Fair trade, more important than you think
Published on 1 October 2020
Fair fashion is getting more and more attention, also during this Fair Trade Week.
During the Fair Trade Week (7 to 17 October), fair trade will once again be in the spotlight. After all, fair trade is a crucial instrument for a fair and sustainable world that ultimately benefits everyone.
In these coronavirus times, you can expect a series of online activities, but certainly also physical events. For example, the annual fair and sustainable clothing festival in Mechelen will be digital. But the Fair Fashion Walk in Bruges will continue to be physically. In the province of Luxembourg, there is normally a theatre play about fair trade and ecological challenges in various fair trade municipalities. For all the recent information, please visit the site.
On the rise
Fair trade is on the rise. In May 2020, the NGO Fairtrade Belgium – which awards the 'Fairtrade' label, see box – brought some good news: Belgians spent a record amount on Fairtrade labelled products in 2019. The volume of bananas, coffee and cocoa increased by 41% compared to 2018. This represented a turnover of 220 million euros. Today, one in four bananas in Belgium carries a Fairtrade label. On average, a Belgian consumes 19.2 euros of Fairtrade products per year.
Companies and supermarkets are also making more and more fair products available on store shelves. For example, a remarkable player is Aldi. With a market share of 16%, this hard discounter became the largest retailer of Fairtrade products in 2018. In fact, many buyers find their Fairtrade products mainly in supermarkets, far more so than in specialised shops such as Oxfam world shops.
Many buyers find their Fairtrade products mainly in supermarkets.
© Fairtrade Belgium
What many Belgians probably don't realise yet is that the offering has become much wider. Fairtrade really has now become far more than just bananas, coffee and chocolate. These include cosmetics, sneakers, fair & slow fashion, smartphones, gold, tourist destinations, wood, aromatic and medicinal plants, handicrafts and other food products such as tea, oil, fruit, vegetables and nuts.
Although fair trade originally aimed to help producers in the South, there is a growing interest in fair trade in Belgium and Europe. For example, the solidarity brand Fairebel offers milk at a fair price benefiting 500 Belgian farmers.
Also in Belgium there is room for fair trade such as Fairebel's fair milk.
Others are doing better
Nevertheless, with 19.2 euros of Fairtrade products per year, Belgians are doing far less well than the Germans (24.55 euros), Luxembourgers (35.60 euros), Austrians (39.44 euros) and Swedes (40.89 euros). European stars are the Finns (54.76 euros), the Irish (79.55 euros) and especially the Swiss, with 85.44 euros per capita. But Belgians are still doing better than the Italians (5.3 euros) and the French (13.45 euros).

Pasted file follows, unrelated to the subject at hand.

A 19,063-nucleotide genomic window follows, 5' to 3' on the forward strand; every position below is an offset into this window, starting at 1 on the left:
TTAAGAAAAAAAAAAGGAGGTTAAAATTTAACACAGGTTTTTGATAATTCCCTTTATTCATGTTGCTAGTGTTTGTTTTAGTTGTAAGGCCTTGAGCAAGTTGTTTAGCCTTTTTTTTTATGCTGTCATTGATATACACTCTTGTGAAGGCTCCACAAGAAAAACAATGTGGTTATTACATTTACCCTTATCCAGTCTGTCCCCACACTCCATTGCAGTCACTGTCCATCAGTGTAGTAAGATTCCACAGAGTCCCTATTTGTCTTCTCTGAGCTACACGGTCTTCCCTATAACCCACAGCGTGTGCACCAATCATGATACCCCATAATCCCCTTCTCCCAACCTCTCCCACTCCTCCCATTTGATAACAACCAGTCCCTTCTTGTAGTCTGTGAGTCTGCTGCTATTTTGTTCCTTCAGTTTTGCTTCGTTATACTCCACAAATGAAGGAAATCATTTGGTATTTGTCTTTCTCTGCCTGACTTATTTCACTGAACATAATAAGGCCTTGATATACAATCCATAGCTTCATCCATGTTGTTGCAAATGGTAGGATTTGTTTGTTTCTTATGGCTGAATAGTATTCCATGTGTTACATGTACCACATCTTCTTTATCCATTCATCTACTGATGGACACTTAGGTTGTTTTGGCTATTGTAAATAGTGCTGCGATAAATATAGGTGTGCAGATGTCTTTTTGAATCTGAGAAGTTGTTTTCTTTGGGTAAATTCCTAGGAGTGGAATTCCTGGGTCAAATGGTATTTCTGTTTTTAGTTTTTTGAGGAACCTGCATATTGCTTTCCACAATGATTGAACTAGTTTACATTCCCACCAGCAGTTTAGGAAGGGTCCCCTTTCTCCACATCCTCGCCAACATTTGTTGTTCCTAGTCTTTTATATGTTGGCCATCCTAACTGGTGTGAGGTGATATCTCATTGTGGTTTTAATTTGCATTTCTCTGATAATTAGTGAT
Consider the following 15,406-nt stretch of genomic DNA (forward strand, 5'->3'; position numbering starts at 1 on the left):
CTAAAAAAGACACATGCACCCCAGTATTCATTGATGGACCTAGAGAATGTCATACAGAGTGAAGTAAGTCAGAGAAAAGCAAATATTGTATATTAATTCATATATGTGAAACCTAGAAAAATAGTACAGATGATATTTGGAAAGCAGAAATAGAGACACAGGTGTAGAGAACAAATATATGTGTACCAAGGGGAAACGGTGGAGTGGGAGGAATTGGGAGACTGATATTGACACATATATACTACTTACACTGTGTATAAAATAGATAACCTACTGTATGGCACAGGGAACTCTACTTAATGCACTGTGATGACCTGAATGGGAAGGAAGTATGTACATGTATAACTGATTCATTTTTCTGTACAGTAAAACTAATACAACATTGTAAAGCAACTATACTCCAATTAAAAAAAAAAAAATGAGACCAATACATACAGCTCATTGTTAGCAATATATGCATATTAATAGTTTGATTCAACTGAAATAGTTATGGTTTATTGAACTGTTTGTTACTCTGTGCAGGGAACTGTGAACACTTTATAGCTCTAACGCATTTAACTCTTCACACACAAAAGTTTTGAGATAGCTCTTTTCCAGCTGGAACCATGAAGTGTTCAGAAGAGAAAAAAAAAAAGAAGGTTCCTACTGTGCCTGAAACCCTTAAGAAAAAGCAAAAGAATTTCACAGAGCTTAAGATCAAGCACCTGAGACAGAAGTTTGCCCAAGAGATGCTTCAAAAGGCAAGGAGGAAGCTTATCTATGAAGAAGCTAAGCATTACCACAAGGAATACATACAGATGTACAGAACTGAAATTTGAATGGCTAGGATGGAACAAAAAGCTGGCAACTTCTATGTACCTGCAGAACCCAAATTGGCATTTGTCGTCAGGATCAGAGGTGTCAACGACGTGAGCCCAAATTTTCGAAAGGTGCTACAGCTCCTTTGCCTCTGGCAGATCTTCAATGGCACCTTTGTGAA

So we still have a lot of work ahead of us to make Belgium a real ‘Country of Fair Trade’. TDC linked a number of conditions to this, such as ‘51% of Belgian municipalities are Fair Trade Municipalities’ and ‘more than half of the provinces are Fair Trade Provinces’. We haven't got that far yet: Last year, for example, the Fair Trade Municipalities counter still stood at 42%. It goes without saying that a world with 100% fair trade remains a distant dream.
Thanks to fair trade, these Moroccan women get a fair wage from the processing of argan nuts.
More important than you think
But why is fair trade so important? Because fair trade aims to guarantee a living income for the producer. All too often, it is the small producers at the beginning of the chain who live below the poverty line and suffer from hunger. They have insufficient means of production and too little room for negotiation, and/or are unable to sell their goods properly. As a result, they have to content themselves with an unfairly low price.
This is why the TDC coaches them in marketing techniques and business management. And thanks to the Fairtrade label, the farmers concerned not only receive the guaranteed minimum price, but also receive a premium on top of it. For example, in 2019 the Belgian market generated 3.6 million euros in Fairtrade premiums.
But fair trade also aims to protect the environment and safeguard social rights. For example, it strives for products that are free of child labour. It is also no coincidence that, at present, 52% of the Fairtrade food products bear an organic label.
In short, thanks to fair trade, producers can live a decent life and become more resilient to setbacks such as unfavourable weather and disease. A liveable income will also reduce the incentive for young people to migrate. And thanks to the attention paid to a healthy environment, natural resources are less likely to be exhausted. Because children no longer have to work, they can go to school and thus lay the foundations for a bright future. Fair trade is therefore an important tool for achieving the UN's Sustainable Development Goals (SDGs).
Fair Trade Week
This is why the TDC and the Belgian fair trade organisations (Oxfam, Fairtrade Belgium, Miel Maya Honing, Fair Trade Municipalities, etc.) continue to work relentlessly towards a fair world. Step by step, we are approaching the final goal. This also includes the Belgian government's initiative Beyond Chocolate, which aims to make all Belgian chocolate sustainable by 2025 and give cocoa farmers a living income by 2030. Similar initiatives are underway.
But for now, there is the Fair Trade Week, the time to make consumers, governments and businesses more aware of the many benefits of fully fledged fair trade. By the way, price doesn't always have to be an obstacle. Due to the growth of popular Fairtrade products such as bananas, chocolate and coffee, these are not necessarily more expensive than their competitors.
Trade for Development Centre and Fairtrade Belgium